Then disaster struck. Spirit Son was found collapsed on the floor of his stable. Nicky Henderson rushed down from Scotland to see what could be done.
The horse could not get up – and people feared the worst. But he rallied and was soon able to stand while being supported.
About six weeks after his collapse, he was well enough to be taken to the O’Gorman Slater Main equine hospital in Newbury where a scan revealed he had a neck fracture. For a more precise diagnosis he was taken for a CT scan which revealed he had two fractures – one each side of his neck.
As Nicky Henderson wrote in the Racing Post: “There were two known surgeons who could perform an obviously extremely complicated and undoubtedly dangerous operation, one in the USA and one, John Walmsley, in Hampshire, who luckily was prepared to perform what was going to be a huge task with major risks involved. But it was the only option.”
An operation under general anaesthetic was tricky for a horse that was still recovering his balance and strength. But a most unusual surgical procedure was carried out using metal implants. And it was successful and Spirit Son recovered.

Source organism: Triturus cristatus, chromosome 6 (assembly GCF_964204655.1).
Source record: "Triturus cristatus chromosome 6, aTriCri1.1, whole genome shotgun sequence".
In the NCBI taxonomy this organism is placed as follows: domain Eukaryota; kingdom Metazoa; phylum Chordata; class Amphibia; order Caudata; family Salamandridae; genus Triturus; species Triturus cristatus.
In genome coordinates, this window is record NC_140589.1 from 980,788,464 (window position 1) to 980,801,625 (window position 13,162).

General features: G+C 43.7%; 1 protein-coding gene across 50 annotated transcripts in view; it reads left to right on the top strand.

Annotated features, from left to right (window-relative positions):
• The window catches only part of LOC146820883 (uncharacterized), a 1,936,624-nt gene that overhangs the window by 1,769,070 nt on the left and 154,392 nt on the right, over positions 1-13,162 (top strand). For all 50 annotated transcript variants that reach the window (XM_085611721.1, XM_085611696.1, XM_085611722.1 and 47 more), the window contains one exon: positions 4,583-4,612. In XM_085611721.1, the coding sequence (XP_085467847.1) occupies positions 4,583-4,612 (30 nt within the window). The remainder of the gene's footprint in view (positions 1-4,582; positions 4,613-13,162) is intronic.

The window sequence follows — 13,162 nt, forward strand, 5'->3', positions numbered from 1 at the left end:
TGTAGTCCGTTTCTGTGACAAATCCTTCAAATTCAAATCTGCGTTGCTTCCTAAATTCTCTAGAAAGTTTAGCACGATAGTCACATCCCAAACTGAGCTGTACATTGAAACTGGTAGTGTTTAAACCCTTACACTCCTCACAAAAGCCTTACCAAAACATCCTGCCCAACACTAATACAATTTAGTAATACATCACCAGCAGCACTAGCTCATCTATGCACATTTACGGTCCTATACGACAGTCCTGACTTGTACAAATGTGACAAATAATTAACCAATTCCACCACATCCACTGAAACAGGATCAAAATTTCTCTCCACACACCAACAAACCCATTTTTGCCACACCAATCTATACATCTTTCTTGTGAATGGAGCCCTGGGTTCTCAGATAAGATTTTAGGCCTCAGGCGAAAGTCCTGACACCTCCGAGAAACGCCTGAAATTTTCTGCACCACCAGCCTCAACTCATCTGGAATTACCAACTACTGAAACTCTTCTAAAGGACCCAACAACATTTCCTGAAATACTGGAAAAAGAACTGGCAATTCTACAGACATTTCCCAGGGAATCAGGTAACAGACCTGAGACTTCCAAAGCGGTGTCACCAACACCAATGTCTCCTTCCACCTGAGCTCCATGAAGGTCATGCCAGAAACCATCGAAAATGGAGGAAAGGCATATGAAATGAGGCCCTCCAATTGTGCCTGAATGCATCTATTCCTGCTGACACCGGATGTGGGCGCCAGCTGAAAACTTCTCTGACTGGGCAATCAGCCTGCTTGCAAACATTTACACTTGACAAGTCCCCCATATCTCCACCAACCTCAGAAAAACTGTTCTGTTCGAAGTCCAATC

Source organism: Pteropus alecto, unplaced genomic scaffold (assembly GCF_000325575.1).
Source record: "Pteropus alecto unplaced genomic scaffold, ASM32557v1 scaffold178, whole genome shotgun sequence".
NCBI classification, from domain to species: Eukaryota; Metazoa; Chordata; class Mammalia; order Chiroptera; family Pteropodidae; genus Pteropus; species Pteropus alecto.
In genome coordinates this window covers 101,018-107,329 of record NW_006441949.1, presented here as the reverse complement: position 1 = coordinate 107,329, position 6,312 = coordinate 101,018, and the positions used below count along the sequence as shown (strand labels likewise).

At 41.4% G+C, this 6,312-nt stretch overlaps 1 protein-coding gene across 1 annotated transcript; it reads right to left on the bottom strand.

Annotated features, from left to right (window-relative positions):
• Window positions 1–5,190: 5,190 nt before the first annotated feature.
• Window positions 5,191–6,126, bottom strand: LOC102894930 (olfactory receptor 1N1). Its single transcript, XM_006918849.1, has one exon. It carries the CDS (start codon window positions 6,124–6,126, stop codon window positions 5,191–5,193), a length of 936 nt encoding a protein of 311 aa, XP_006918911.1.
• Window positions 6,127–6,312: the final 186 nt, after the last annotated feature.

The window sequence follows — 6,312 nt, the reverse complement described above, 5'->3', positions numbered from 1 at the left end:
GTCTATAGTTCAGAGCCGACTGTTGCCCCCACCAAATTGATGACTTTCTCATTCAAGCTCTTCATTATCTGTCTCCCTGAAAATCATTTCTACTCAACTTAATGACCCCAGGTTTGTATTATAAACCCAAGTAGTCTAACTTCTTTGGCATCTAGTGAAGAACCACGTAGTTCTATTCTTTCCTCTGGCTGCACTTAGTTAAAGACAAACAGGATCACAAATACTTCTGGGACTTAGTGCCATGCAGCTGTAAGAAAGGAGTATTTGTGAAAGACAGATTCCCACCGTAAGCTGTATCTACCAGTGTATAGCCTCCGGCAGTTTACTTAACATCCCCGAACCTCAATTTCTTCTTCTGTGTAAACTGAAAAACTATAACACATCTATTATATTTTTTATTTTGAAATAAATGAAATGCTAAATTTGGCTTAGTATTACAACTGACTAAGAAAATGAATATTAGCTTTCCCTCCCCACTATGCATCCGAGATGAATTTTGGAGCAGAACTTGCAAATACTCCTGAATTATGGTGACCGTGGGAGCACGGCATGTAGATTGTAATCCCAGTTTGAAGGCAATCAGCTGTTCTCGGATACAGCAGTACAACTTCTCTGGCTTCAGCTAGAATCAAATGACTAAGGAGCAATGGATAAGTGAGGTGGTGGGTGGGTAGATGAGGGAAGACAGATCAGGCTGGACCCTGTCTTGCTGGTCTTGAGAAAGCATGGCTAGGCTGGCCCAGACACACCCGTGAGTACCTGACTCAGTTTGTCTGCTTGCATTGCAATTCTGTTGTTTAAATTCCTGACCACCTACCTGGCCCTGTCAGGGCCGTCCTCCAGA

As Henderson wrote: “The prognosis for racing always has been and still is very low, but he deserved a chance to have a life, whether it’s on a racecourse or in another role.”
He was not to race again and Spirit Son arrived at the Greatwood charity for retired racehorse at Clench Common near Marlborough on November 6 last year. Announcing his death, Greatwood said that his condition had deteriorated during the summer months and he had to be put to sleep this morning – October 8.